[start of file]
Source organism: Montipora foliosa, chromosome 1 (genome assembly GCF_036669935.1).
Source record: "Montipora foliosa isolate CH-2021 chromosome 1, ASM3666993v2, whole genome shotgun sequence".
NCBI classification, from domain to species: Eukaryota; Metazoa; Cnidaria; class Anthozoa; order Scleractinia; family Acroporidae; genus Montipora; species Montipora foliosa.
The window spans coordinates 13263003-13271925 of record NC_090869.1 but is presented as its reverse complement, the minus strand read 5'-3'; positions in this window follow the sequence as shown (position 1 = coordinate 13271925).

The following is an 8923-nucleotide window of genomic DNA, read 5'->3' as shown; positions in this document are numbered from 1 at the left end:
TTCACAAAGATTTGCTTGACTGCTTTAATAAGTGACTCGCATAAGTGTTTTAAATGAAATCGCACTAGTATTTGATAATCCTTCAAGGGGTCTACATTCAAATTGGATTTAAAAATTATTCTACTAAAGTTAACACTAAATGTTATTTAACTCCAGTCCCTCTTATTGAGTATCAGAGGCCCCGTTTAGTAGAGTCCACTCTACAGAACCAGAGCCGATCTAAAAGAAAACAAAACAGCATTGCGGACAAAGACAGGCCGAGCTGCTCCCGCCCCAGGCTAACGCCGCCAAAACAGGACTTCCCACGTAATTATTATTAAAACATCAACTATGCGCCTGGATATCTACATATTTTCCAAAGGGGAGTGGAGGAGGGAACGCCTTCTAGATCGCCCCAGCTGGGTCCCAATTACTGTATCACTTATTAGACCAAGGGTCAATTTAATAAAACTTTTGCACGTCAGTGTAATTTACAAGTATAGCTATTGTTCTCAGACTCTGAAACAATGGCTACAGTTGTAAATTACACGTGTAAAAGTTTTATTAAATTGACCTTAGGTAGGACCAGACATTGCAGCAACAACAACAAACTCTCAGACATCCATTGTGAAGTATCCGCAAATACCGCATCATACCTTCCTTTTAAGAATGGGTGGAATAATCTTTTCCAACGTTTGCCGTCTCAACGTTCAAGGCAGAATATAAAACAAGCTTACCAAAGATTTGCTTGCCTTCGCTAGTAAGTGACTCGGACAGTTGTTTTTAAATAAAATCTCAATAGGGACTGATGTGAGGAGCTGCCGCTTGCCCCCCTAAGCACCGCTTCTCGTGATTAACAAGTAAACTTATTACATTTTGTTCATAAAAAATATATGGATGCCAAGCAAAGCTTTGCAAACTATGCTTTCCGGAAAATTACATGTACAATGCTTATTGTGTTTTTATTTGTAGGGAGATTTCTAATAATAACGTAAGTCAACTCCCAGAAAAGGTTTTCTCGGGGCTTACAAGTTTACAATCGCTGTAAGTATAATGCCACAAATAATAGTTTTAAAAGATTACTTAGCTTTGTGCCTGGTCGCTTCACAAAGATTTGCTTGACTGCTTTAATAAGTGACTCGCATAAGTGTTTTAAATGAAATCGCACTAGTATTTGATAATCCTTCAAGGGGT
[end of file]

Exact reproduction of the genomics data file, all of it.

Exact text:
Source organism: Montipora foliosa, chromosome 1 (genome assembly GCF_036669935.1).
Source record: "Montipora foliosa isolate CH-2021 chromosome 1, ASM3666993v2, whole genome shotgun sequence".
NCBI classification, from domain to species: Eukaryota; Metazoa; Cnidaria; class Anthozoa; order Scleractinia; family Acroporidae; genus Montipora; species Montipora foliosa.
The window spans coordinates 13263003-13271925 of record NC_090869.1 but is presented as its reverse complement, the minus strand read 5'-3'; positions in this window follow the sequence as shown (position 1 = coordinate 13271925).

The following is an 8923-nucleotide window of genomic DNA, read 5'->3' as shown; positions in this document are numbered from 1 at the left end:
TTCACAAAGATTTGCTTGACTGCTTTAATAAGTGACTCGCATAAGTGTTTTAAATGAAATCGCACTAGTATTTGATAATCCTTCAAGGGGTCTACATTCAAATTGGATTTAAAAATTATTCTACTAAAGTTAACACTAAATGTTATTTAACTCCAGTCCCTCTTATTGAGTATCAGAGGCCCCGTTTAGTAGAGTCCACTCTACAGAACCAGAGCCGATCTAAAAGAAAACAAAACAGCATTGCGGACAAAGACAGGCCGAGCTGCTCCCGCCCCAGGCTAACGCCGCCAAAACAGGACTTCCCACGTAATTATTATTAAAACATCAACTATGCGCCTGGATATCTACATATTTTCCAAAGGGGAGTGGAGGAGGGAACGCCTTCTAGATCGCCCCAGCTGGGTCCCAATTACTGTATCACTTATTAGACCAAGGGTCAATTTAATAAAACTTTTGCACGTCAGTGTAATTTACAAGTATAGCTATTGTTCTCAGACTCTGAAACAATGGCTACAGTTGTAAATTACACGTGTAAAAGTTTTATTAAATTGACCTTAGGTAGGACCAGACATTGCAGCAACAACAACAAACTCTCAGACATCCATTGTGAAGTATCCGCAAATACCGCATCATACCTTCCTTTTAAGAATGGGTGGAATAATCTTTTCCAACGTTTGCCGTCTCAACGTTCAAGGCAGAATATAAAACAAGCTTACCAAAGATTTGCTTGCCTTCGCTAGTAAGTGACTCGGACAGTTGTTTTTAAATAAAATCTCAATAGGGACTGATGTGAGGAGCTGCCGCTTGCCCCCCTAAGCACCGCTTCTCGTGATTAACAAGTAAACTTATTACATTTTGTTCATAAAAAATATATGGATGCCAAGCAAAGCTTTGCAAACTATGCTTTCCGGAAAATTACATGTACAATGCTTATTGTGTTTTTATTTGTAGGGAGATTTCTAATAATAACGTAAGTCAACTCCCAGAAAAGGTTTTCTCGGGGCTTACAAGTTTACAATCGCTGTAAGTATAATGCCACAAATAATAGTTTTAAAAGATTACTTAGCTTTGTGCCTGGTCGCTTCACAAAGATTTGCTTGACTGCTTTAATAAGTGACTCGCATAAGTGTTTTAAATGAAATCGCACTAGTATTTGATAATCCTTCAAGGGGT